A marketing campaign increases brand awareness and gets people talking about your company’s services or products. This is known as demand generation. In the long run, this can lead to a bigger profit as more people know about your brand and what you have to offer. Short-term, however, there’s not a good way to show on paper how the marketing strategy is increasing sales. To some CEOs, the lack of revenue data appears to be evidence that the marketing strategy isn’t working. When in fact, they’re trying to measure the wrong thing. Instead of profit, a CEO should be looking at engagement and brand awareness.
Many CMOs have faced limited authority within a company. Even though the position is at the c-suite level, CMOs find themselves micromanaged by the CEO or other leadership positions. Again, this goes back to trusting in the professional you hire for the role. A chief marketing officer is highly experienced with a solid background in marketing. Being micromanaged by the CEO or COO is a frustrating position for the CMO. Not only is it frustrating, but it also makes it hard for the marketing officer to do their job. When you’re constantly requesting approval to take a new step, it feels like your position is being undervalued.
Now that you understand what could be driving a CMO away, let’s look at what you can do to retain your CMO.
At its core, the CMO role is responsible for demand generation. Demand generation is the use of targeted marketing campaigns to drive interest in a company’s products and services. Marketing campaigns and advertisements require money to be successful, but you might not see this marketing money immediately or clearly translate into revenue. Keep this in mind and remember to pay attention to customer engagement and audience growth.
Obviously growing your audience is good, but most business leaders want to see hard numbers. In this regard, encourage the vice president of sales and the chief revenue officer to work with the CMO to support marketing efforts. The sales description of the company and services needs to mesh with the image marketing is putting out, so having these two departments work together is in everyone’s best interest.
Review the CMO job description. Make sure it’s the role that someone will actually be stepping into and doing day to day. If the CMO job description says you’re looking for someone to build a marketing strategy that will drive growth but then you limit the person to marketing communications, your new CMO is going to be dissatisfied. Moreover, you won’t get the results you really want for your company. When you hire a CMO, be ready to relinquish marketing responsibility and strategy management to the individual in that chief marketing officer role so your company can really expand.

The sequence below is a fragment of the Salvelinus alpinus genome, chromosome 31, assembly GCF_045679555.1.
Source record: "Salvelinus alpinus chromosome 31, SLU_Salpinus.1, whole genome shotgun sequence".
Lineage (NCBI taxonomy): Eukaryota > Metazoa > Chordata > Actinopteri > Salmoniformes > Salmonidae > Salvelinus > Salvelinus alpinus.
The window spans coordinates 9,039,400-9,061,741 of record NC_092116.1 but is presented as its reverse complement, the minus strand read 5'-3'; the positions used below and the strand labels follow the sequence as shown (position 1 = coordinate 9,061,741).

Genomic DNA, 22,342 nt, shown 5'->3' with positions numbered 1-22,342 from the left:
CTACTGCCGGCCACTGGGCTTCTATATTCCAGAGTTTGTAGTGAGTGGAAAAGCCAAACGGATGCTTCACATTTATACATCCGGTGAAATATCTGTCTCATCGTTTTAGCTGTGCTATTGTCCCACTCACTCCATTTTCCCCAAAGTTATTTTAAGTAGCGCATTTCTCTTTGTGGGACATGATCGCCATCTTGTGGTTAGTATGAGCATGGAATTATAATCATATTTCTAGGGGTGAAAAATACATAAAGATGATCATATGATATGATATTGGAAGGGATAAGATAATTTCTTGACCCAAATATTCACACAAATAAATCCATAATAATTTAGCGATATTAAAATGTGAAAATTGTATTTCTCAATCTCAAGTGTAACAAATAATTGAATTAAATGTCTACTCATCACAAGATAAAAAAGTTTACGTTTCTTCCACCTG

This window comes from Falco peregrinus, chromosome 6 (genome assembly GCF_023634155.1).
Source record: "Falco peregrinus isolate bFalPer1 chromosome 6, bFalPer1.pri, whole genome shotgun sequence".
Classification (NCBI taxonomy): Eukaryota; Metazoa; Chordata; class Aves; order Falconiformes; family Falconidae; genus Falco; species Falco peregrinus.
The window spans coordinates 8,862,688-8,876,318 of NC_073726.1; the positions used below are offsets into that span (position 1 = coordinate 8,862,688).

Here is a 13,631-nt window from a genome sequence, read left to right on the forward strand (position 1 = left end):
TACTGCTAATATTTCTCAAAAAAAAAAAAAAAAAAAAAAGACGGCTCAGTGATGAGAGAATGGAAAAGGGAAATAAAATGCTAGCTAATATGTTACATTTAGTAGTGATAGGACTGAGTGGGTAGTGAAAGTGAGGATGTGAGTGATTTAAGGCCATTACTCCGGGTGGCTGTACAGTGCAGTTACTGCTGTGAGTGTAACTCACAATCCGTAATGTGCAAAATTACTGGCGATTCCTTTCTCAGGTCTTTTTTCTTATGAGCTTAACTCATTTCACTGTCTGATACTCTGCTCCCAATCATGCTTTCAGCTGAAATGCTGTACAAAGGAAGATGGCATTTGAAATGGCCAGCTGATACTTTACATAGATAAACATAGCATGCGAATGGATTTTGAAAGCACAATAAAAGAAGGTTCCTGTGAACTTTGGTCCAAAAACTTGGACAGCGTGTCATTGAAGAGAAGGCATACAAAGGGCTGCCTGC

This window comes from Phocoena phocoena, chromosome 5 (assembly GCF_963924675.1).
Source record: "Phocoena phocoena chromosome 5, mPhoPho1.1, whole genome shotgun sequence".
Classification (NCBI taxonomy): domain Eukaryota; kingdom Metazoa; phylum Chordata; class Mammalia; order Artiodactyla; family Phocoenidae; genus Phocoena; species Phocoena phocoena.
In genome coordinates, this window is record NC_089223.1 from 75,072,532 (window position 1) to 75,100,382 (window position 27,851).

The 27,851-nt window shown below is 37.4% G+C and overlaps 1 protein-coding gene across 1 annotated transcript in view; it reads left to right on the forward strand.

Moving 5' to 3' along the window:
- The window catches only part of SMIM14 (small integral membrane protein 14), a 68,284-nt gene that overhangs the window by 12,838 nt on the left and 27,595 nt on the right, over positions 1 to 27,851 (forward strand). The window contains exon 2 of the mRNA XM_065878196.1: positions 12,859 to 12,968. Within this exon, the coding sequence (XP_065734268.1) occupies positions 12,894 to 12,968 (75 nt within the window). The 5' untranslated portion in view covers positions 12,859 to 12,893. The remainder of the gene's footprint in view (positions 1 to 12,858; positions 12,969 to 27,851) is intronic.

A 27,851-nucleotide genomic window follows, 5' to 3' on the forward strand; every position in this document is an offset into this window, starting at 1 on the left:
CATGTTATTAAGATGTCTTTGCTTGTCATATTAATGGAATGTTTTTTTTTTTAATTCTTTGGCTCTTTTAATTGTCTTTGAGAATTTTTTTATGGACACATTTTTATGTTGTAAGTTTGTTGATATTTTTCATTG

A chief marketing officer is an executive position that can make a big impact on your company’s marketing strategy. The downside, however, is that the role is expensive to fill. Hiring a CMO with the right experience, qualifications, and background for a full-time executive role can quickly become costly. As a startup, your business can’t afford to invest in a full-time CMO, which is why you should consider hiring an outsourced CMO instead.
A CMO is responsible for building a company’s marketing strategy. This usually involves managing social media, marketing campaigns, branding, and other online and print media information. An outsourced CMO typically works on a contract basis and serves as a company’s marketing leadership. The outsourced CMO will come in and develop a marketing plan to advance your company’s message, goals, and value.
As your startup or small business grows, you’ll need strong marketing leadership to continue advancing. At this point in business, however, you need access to capital to implement marketing strategies, so you might not be able to afford a full-time CMO. You also may not need a marketing officer in-office 40 hours a week yet.
Another reason why outsourcing a CMO can benefit your startup is to fill any marketing expertise gaps in your company. An outside CMO will bring a fresh perspective to your business strategy to help you grow and develop in new markets. Save the company money for further investing by hiring a fractional CMO to consult and manage your marketing strategy.
Reporting to the CEO, the Chief Marketing Officer’s primary objective is to partner with sales and to drive growth and revenue. The ideal candidate can “helicopter up and down,” to be highly strategic in allocating investment and resources to drive outcomes, but also hands-on to ensure successful execution. The CMO will thrive in actively partnering with sales, enjoying a high degree of interaction with customers and with the market. The successful candidate will have had exposure to global marketplaces, and have their sights set on exponential growth.
WHAT IS WAITING FOR YOU?
WHAT ARE WE LOOKING FOR IN A CHIEF MARKETING OFFICER?
The ideal candidate will be a proven, results-oriented leader with a history of driving demand in a hyper-growth public cloud, datacenter, or infrastructure software company. S/he will have a successful track record as a category creator and thought leader in high growth B2B (vertical SaaS). This CMO has built and scaled an enterprise marketing organization and hired and led a team of “A” players, while successfully elevating the brand.
Chief Marketing Officer Business and Domain Expertise:
The experienced marketing recruiters at Cowen Partners have a long-standing reputation for excellence when it comes to connecting companies with the brightest marketing minds in their industry. We are up-to-date on the latest marketing trends, strategies, best practices, and technologies, and we take great care while applying deep expertise to identify the best candidates for our clients’ needs. That is why the executive headhunters at Cowen Partners are the partners who leaders trust and rely on for their marketing and demand generation recruitment needs. It is also why Cowen Partners is one of the top marketing recruitment agencies in the U.S.